Cache needs a champion

Cache is the black sheep of the current competitive map pool.

Photo via ELEAGUE

With their latest victory in London, SK Gaming have now won four of their last five international LANs and have become the game’s presumptive world leader. 

This surge happened in large part due to a reworked map pool featuring Mirage, Cobblestone, and Cache, yet SK curiously chose not to pick or play Cache versus either Astralis or FaZe last Sunday, despite it being both teams’ second-to-worst map. SK obviously still won the tournament, but this double snub is yet another instance of a cold, hard shoulder being thrown in the map’s direction.

For the past year, Cache has been largely ignored by the world’s best teams and has seen its playrate plummet accordingly. Since the removal of Dust2, Cache has been the least-played map overall by a noticeable margin in premier-level LANs.

To put the above graph into context, across these six events, 233 maps have been played in total. If all seven maps were picked equally as often, each map would get 32.3 plays, yet Cache specifically saw 37 percent less action with 21 plays. In comparison, the two most popular maps, Train and Cobblestone, were played almost twice as often with 41 plays apiece.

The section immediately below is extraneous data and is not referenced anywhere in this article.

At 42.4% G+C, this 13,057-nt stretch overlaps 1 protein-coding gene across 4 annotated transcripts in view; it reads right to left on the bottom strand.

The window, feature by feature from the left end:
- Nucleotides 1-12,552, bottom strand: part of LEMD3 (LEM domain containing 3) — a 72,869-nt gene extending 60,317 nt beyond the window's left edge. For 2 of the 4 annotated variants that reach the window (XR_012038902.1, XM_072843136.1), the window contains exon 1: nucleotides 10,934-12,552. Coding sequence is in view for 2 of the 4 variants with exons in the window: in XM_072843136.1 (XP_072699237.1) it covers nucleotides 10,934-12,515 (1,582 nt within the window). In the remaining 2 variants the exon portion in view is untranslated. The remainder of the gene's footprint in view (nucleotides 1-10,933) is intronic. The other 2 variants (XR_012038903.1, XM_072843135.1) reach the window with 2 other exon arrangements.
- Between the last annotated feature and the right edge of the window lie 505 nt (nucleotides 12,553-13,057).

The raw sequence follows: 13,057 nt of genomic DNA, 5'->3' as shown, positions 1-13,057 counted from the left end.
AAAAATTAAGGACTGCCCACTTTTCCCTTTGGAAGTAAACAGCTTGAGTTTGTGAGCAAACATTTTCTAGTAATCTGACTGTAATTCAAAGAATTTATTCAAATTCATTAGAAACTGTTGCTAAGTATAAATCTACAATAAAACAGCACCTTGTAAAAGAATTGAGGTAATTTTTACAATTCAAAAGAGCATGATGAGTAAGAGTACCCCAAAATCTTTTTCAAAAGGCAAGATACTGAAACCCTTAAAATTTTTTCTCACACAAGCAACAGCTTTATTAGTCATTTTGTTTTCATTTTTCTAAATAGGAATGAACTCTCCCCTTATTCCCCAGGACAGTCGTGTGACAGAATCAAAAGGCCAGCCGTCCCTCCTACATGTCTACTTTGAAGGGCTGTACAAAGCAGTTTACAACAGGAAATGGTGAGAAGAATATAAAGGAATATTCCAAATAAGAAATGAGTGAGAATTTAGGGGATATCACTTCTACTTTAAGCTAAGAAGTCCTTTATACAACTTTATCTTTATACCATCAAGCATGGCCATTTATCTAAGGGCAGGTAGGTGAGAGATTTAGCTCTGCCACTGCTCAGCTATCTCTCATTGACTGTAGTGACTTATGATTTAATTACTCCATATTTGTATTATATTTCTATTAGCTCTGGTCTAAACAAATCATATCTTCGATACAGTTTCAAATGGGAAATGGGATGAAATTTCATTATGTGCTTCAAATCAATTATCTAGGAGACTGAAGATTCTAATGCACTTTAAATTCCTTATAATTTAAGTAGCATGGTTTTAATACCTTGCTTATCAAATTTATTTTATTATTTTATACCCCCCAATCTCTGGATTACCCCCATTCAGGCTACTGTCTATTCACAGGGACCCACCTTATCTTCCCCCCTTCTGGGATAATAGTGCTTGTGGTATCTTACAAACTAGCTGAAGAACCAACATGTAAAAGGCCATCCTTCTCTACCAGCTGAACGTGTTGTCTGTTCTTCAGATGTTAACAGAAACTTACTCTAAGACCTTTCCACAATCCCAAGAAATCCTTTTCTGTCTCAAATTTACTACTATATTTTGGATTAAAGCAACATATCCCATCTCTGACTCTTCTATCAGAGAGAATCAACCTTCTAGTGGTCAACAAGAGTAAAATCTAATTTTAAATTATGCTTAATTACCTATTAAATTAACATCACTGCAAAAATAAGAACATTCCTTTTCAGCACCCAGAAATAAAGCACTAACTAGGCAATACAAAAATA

In the playoffs of these same six tournaments, which will feature better teams and more consequential contests, Cache’s popularity doesn’t improve by much. Across 27 best-of-three series and three best-of-fives, Cache has only been picked or left as the third map remainder 11 times. With 96 maps picked or played in total, each map would be played almost 14 times if all seven were picked equally as often. As such, Cache is still about 20 percentage points behind.

Yet there are dramatic shifts elsewhere. Despite being tied for the most popular map overall, Cobblestone has only been picked or been the third map remainder 10 times. That’s largely because it happens to be the permaban of two ever-present playoff contenders: Astralis and FaZe. Overpass, on the other hand, has been played the next least overall with 27 plays, but has actually appeared in the most playoff series alongside Train, with 17 plays apiece.

Cache is not a newly released rework lacking the proper time for refinement like Inferno. It’s not the love-or-hate fiasco of Nuke. It’s not a specialist map favored by better teams in best-of-threes such as Overpass. It’s just unpopular. Sure, it’s clearly in the wheelhouse of SK, G2, and some tier-two teams, such as Immortals and HellRaisers, but it’s the permaban of Na’Vi and Virtus Pro. It’s the sixth-best map of Astralis, FaZe, and Gambit. Fnatic have only played on it twice since reforming their roster. And North have only won on Cache twice despite being pushed onto it seven times in 2017.